[Show abstract][Hide abstract] ABSTRACT: We compared the morbidity of patients with meconium aspiration syndrome (MAS) with that in patients with all other respiratory conditions treated with extracorporeal membrane oxygenation (ECMO) (no MAS). If ECMO for MAS was associated with a lower complication rate, then relaxed ECMO entry criteria could be considered. A retrospective review was performed of all patients in the national extracorporeal life support (ELSO) registry from 1989 to 2004. Complications were divided into mechanical, hematologic, neurologic, renal, pulmonary, cardiovascular, infectious, and metabolic categories. MAS and no-MAS patients were divided into veno-venous (VV) or veno-arterial (VA) ECMO categories, based on mode of ECMO used, and number of complications per patient in each category was determined. Statistical significance was determined by Chi-square test. A total of 1587 patients (700 MAS, 887 no MAS) on VV ECMO and 2723 (572 MAS, 2151 no MAS) on VA ECMO were identified with a total of 2415 complications in MAS and 9550 in no-MAS patients. Overall, MAS patients had a significantly lower number of complications per patient in each category versus no-MAS patients. These results indicate that regardless of type of ECMO, there are fewer complications on ECMO in MAS versus no-MAS patients. These data support the consideration of relaxed ECMO entry criteria for MAS.
ASAIO journal (American Society for Artificial Internal Organs: 1992) 01/2006; 53(4):489-91. · 1.39 Impact Factor
[Show abstract][Hide abstract] ABSTRACT: Late-presenting congenital diaphragmatic hernia (CDH) is a rare subset of CDH, most of the information derived from small series or case reports. The aim of this study was to document the clinical manifestations of late-presenting CDH using a large multicenter database.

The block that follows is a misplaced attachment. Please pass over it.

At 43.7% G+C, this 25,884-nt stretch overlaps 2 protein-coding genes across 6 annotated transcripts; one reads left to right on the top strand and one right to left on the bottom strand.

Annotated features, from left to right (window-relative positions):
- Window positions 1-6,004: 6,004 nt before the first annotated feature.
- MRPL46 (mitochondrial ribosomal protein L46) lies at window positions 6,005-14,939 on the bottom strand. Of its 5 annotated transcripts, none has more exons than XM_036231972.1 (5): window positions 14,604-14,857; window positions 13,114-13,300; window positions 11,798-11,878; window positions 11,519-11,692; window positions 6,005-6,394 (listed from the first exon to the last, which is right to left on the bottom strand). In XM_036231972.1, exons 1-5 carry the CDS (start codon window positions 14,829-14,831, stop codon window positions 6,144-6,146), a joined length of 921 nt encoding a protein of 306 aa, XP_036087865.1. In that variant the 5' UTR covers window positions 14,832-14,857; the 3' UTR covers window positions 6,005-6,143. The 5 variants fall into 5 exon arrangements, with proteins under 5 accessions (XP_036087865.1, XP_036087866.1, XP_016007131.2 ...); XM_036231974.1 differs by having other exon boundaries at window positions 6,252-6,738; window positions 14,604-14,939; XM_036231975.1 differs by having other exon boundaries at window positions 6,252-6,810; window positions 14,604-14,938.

Information about late-presenting CDH (diagnosed at later than 30 days of age) was identified from the database of the CDH Study Group (3098 cases collected during 1995-2004) and reviewed retrospectively.
Seventy-nine cases (2.6%) from 30 centers met the inclusion criteria. Seven cases had a Morgagni hernia. There were 50 males (65%) and 27 females (35%). The mean age at diagnosis was 372 days (32 days to 15 years). Major associated anomalies (10 cardiac and 7 chromosomal abnormalities) were identified in 12 cases (15%). Presenting symptoms were respiratory in 20 (43%), gastrointestinal in 15 (33%), both in 6 (13%), and none (asymptomatic) in 5 (11%). The hernia was left-sided in 53 (69%), right-sided in 21 (27%), and central or bilateral in 3 (4%). Patients with gastrointestinal symptoms invariably had left-sided hernias (n = 19), whereas patients with respiratory symptoms (n = 24) seemed equally likely to have right- or left-sided lesions. A primary repair without patch was done in all cases with 100% survival.
Presenting symptoms of late-onset CDH can be respiratory or gastrointestinal, but presentation with gastrointestinal problems was more common in left-sided hernias, whereas respiratory symptoms predominated in right-sided lesions. The prognosis is excellent once the correct diagnosis is made.
Journal of Pediatric Surgery 01/2006; 40(12):1839-43. · 1.38 Impact Factor